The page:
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The Independent Critic

 Book Review: Disability Intimacy, Edited by Alice Wong 
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With "Disability Visibility," Alice Wong shook us all up with her remarkably constructed collective of writers sharing with refreshing openness and honesty the contemporary disability experience.

As a follow-up to "Disability Visibility," Wong is back with "Disability Intimacy: Essays on Love, Care, and Desire."

I should start, I suppose, by telling you just a little bit about myself. I'm a paraplegic/double amputee wheelchair user with spina bifida who has, in just the past three months, also survived both bladder and prostate cancer. I'm well past my life expectancy and have also accomplished far more than most anyone expected.

I was married in my early 20s, briefly and poorly, and I also spent a good majority of my 20s shouting an enthusiastic "Yes!" to anyone and everyone who was interested in me sexually whether I liked them or not and even if they found me to be nothing more than a sexual novelty or curiosity (rather common, actually). My years of being a survivor of sexual abuse/assault as a child and adult have undoubtedly complicated matters.

Fortunately, I eventually figured out that it was not really sex I desired but intimacy. While the two can certainly peacefully co-exist, and often do, it's certainly not mandatory and over the years I've discovered far greater satisfaction in friendships than anything romantic. Over the years as my disability worsened, the act of sex became more challenging and painful and after my most recent cancer bout it's removed from the equation.

My dream of one day being Richard Gere in "Call Me" is left in the dust.

Thus, I approached "Disability Intimacy" with a tapestry of anxiety, hesitation, exhilaration, and an awareness that I'm at this unique place in my life where intimacy, emotional and physical, is both craved and feared.

"Disability Intimacy" is, as one would expect, the much anticipated follow-up from one of the leading disability activist voices. Wong is uncompromising in her views, simultaneously bold and revolutionary while also being communal and surprisingly vulnerable. It's important to note, however, that Wong is the editor here - "Disability Intimacy" is a collective of essays on love, care, and desire from a diverse community of voices with a diverse array of experiences in the realm of intimacy.

"Disability Intimacy" defies easy description. It is no one thing. It is not solely about sex. It is also not devoid of discussions about sex. It is not solely about romantic love. This is not a warm and mush collection of essay - in fact, it is often quite intellectual and grounded in thought and meaning and discussions around politics and social justice.

"Disability Intimacy" invites a discussion of what intimacy is and also invites a more inclusive approach to it with broader and more universal definitions of what it means to be intimate with another human being.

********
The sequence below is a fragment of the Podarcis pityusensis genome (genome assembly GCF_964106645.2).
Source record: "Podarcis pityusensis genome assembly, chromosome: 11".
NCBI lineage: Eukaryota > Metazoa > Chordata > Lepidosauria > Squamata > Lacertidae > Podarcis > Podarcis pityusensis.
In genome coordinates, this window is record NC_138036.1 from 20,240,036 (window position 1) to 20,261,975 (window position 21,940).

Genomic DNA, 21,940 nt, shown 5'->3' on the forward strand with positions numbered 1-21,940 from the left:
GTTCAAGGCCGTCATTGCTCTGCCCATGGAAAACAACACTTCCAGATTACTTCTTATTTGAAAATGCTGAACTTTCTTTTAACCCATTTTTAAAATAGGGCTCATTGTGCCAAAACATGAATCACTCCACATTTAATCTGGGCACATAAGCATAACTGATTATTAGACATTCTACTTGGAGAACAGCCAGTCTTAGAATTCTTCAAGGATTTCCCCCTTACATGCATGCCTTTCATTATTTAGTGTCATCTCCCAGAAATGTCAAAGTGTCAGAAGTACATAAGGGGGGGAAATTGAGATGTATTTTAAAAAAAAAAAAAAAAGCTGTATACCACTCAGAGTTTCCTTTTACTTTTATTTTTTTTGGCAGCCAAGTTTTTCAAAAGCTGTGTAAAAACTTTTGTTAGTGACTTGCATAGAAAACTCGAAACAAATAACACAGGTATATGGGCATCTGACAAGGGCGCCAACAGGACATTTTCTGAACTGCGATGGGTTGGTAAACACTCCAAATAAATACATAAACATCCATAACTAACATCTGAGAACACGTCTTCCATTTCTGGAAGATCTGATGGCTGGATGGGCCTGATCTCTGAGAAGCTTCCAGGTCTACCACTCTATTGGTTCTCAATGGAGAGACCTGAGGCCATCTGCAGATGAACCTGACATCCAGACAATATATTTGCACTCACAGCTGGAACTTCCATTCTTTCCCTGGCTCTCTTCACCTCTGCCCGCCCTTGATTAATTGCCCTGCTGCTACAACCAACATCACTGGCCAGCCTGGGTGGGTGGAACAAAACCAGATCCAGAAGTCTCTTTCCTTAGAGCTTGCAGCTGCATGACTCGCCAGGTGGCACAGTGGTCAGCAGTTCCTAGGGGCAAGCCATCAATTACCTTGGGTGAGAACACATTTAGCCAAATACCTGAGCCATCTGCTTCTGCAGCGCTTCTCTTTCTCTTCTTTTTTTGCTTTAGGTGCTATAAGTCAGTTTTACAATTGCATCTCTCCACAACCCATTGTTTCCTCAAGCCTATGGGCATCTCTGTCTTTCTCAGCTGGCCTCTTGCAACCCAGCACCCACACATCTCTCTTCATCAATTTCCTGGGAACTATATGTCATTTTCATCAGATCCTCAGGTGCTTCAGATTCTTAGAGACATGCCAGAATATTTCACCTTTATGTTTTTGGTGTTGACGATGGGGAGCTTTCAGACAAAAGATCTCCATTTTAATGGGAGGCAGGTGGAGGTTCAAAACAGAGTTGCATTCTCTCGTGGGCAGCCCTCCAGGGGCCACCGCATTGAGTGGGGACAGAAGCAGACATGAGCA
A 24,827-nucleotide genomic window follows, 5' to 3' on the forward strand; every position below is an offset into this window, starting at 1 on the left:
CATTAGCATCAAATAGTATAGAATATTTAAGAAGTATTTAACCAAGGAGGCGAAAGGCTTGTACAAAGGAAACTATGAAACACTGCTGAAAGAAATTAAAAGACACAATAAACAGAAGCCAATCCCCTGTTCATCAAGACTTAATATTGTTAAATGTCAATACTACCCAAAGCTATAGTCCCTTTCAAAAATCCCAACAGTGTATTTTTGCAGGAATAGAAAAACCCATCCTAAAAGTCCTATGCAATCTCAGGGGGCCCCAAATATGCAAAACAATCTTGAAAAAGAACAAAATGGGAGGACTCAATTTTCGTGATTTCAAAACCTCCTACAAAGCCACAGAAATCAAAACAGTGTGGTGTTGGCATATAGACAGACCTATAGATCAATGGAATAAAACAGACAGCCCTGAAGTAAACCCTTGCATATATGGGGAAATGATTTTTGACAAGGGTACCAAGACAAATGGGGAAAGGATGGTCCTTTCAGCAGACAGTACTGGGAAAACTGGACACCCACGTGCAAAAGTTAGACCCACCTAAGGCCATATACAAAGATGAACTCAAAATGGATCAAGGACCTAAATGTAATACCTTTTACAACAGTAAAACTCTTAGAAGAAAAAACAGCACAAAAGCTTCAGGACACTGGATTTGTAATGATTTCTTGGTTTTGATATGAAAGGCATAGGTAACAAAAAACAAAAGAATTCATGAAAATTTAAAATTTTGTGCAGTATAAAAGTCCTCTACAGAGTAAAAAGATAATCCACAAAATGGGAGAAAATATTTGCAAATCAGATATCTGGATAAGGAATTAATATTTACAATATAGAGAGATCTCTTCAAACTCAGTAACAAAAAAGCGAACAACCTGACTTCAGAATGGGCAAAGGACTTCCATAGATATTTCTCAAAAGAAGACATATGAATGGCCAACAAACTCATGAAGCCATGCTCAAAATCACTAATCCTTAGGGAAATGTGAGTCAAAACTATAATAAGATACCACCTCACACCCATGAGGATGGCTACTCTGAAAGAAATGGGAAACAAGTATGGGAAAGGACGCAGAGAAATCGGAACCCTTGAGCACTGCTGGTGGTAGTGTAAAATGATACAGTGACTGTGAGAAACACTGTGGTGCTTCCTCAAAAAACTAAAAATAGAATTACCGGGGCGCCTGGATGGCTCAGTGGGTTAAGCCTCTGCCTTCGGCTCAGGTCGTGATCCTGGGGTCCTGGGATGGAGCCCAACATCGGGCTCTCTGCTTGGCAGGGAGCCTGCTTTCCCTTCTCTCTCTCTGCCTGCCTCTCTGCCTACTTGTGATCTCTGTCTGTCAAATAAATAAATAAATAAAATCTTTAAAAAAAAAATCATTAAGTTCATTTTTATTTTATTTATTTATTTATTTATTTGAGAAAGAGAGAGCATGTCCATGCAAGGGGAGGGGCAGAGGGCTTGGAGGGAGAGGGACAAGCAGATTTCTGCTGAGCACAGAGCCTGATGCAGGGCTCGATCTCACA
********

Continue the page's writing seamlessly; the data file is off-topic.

For me, intimacy is an invitation into fullness of relationship with another person or living being that is based upon mutual love and respect. I consider friendship just as intimate as a romantic relationship - the intimacy is simply expressed, in most cases, differently.

"Disability Intimacy" explores caregiving, community, access, and friendship and how these things can offer us alternative ways of thinking about the connections that we form with others. While many with disabilities shy away from honoring "forced intimacy" or intimacy created by caregiving relationships, I lean toward a broader perspective that finds some beauty in the way vulnerability can create intimacy in different ways. Of course, this is different with "paid caregivers" than the caregiving that happens naturally in everyday life.

Again, "Disability Intimacy" challenges us to think about these things.

"Disability Intimacy" does certainly explore sex, sexuality, sexual liberation, and disability justice. "Disability Intimacy" talks about the joy of sexual discovery, disabled love stories, disabled joy, and disabled kink.

25 voices here. 25 original pieces brilliant in their own individual way and all curated by the brilliance and sensitivity of Wong. There are essays, photo essays, poetry, drama, and even erotica honoring the full spectrum of the disability experience with dreams, fantasies, and deeply personal revelations.

What isn't here? Stereotypes. Shaming. Othering. Ableism. Inspiration porn. Infantilizing. So much more.

"Disability Intimacy" is bold, daring, revolutionary, challenging, vulnerable, empowering, well-informed, intelligent, daring, loving, compassionate, sensual and, yes, downright intimate.

Written by Richard Propes
The Independent Critic